We push ourselves aggressively internally within our project timeline yet setting reasonable deadlines to analyse, re-strategise and pivot. The learning curve as a founder is steep for sure. To me, that is the beauty of a start-up – learn and fail fast.
Tun Yong: Any advice for aspiring student entrepreneurs? (with regards to balancing studies with running a business, reaching out to mentors, approaching clients etc.)
Bryan: Go for it! Did you know that only 7 per cent of Singaporeans take part in entrepreneurial activities? Seize the opportunity when you are young where you have lesser major financial commitments than in the future. I get so excited when I know more people who are interested in the startup scene. Start networking, talking to people.
Everyone can provide valuable insight if you ask the right questions at the right time. Be open-minded and understand your own resource before you kick start your journey as a student entrepreneur. Be persistent and don’t be afraid of failure. Failure is the best indicator that you are making progress towards your goal and streamlining your efforts onto your weaknesses.
Find mentors who can guide you and find friends who support you. Resources are everywhere and at your disposal to create your dream.
Tun Yong: What is one piece of advice that you wish you had known when you first started out?
Maryann: Connect, connect and connect. Be it with strangers, friends or other founders. Ask experienced startup owners to be your mentor. Ask other founders about their lessons learnt in their entrepreneurship journey. Initially, I was very focused on getting our product up and ready as soon as possible.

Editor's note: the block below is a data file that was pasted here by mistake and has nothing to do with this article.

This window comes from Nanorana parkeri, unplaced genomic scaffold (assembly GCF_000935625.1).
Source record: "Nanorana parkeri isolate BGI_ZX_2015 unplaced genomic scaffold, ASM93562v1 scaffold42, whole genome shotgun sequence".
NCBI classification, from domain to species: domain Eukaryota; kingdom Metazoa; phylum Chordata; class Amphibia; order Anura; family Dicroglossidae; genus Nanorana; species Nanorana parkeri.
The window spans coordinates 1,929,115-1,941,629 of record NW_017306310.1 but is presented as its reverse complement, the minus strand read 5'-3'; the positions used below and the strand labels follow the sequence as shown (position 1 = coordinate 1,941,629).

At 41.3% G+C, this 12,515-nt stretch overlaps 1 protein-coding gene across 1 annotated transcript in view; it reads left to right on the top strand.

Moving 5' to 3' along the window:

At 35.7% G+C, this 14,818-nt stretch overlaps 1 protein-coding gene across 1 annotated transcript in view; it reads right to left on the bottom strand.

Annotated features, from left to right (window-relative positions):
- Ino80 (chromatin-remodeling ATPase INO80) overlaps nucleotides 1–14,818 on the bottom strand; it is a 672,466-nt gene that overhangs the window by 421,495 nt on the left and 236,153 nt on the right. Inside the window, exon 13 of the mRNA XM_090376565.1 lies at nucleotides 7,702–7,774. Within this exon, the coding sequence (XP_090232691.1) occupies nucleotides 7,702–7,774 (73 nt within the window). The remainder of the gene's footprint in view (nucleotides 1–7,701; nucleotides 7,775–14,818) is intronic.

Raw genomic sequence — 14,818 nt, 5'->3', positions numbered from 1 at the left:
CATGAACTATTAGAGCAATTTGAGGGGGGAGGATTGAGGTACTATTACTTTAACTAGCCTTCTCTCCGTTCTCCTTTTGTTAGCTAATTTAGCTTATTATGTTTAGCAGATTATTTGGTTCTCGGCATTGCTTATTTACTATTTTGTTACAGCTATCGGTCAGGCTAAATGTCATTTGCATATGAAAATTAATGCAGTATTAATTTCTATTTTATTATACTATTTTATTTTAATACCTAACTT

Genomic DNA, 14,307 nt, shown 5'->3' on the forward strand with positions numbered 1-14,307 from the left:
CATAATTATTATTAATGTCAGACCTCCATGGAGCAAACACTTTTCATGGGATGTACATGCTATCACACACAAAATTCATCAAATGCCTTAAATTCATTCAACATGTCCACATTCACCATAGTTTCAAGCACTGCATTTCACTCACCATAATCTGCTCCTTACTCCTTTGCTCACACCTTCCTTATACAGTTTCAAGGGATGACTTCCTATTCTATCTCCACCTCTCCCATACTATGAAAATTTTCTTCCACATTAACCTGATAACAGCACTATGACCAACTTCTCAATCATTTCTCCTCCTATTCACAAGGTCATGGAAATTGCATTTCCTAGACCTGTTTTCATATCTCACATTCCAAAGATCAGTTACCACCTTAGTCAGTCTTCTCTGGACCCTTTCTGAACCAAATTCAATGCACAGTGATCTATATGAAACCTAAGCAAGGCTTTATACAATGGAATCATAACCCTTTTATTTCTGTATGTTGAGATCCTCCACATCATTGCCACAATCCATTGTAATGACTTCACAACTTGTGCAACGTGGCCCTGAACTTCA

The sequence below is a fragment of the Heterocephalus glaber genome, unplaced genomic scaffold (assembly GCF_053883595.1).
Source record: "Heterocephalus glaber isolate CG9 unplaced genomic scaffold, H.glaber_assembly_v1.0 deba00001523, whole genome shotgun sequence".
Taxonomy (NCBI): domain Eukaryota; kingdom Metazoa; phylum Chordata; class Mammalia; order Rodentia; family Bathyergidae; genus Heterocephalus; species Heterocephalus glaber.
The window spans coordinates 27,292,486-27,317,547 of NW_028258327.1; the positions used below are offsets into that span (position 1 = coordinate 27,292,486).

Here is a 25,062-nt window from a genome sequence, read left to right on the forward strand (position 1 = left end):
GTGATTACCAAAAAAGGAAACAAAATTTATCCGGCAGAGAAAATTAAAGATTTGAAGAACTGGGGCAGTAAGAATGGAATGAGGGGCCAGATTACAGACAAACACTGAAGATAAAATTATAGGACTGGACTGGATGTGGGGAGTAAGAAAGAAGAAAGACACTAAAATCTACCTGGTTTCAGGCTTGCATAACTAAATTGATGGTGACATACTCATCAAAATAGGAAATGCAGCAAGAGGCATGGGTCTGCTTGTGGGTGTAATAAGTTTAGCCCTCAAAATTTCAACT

At times, when I hit certain roadblocks I would take quite a bit of time to research into it to ultimately solve it on my own. However, I realised that speaking to other founders or friends gave me insights into their perspectives. I got on to calls with several founders and even strangers via Telegram to share our experiences with one another.
Tun Yong: What is one important trait in entrepreneurship that goes unnoticed?
Bryan: Creativity. This isn’t just like any other environment where there is only a single way of achieving results. The startup industry is the only environment for entrepreneurs to nurture their imaginations and fuse them with a dash of insanity to change the world. We are not handed a specific problem to solve but rather, a blank canvas for us to paint anything that we like.
Creativity is the most essential trait for successful entrepreneurs to possess and nurture. It is the driving force behind innovation and changes the way we approach and solve problems.
Interested in learning about Lexly and the work they do? Check them out here.
This interview is part of our “Founders X EDGE” series where we seek to hear the insights of youth entrepreneurs to demystify the scene and empower youths to turn their ideas into reality. Do reach out to us if you are interested in being featured alongside other great young minds!
Tun Yong Yap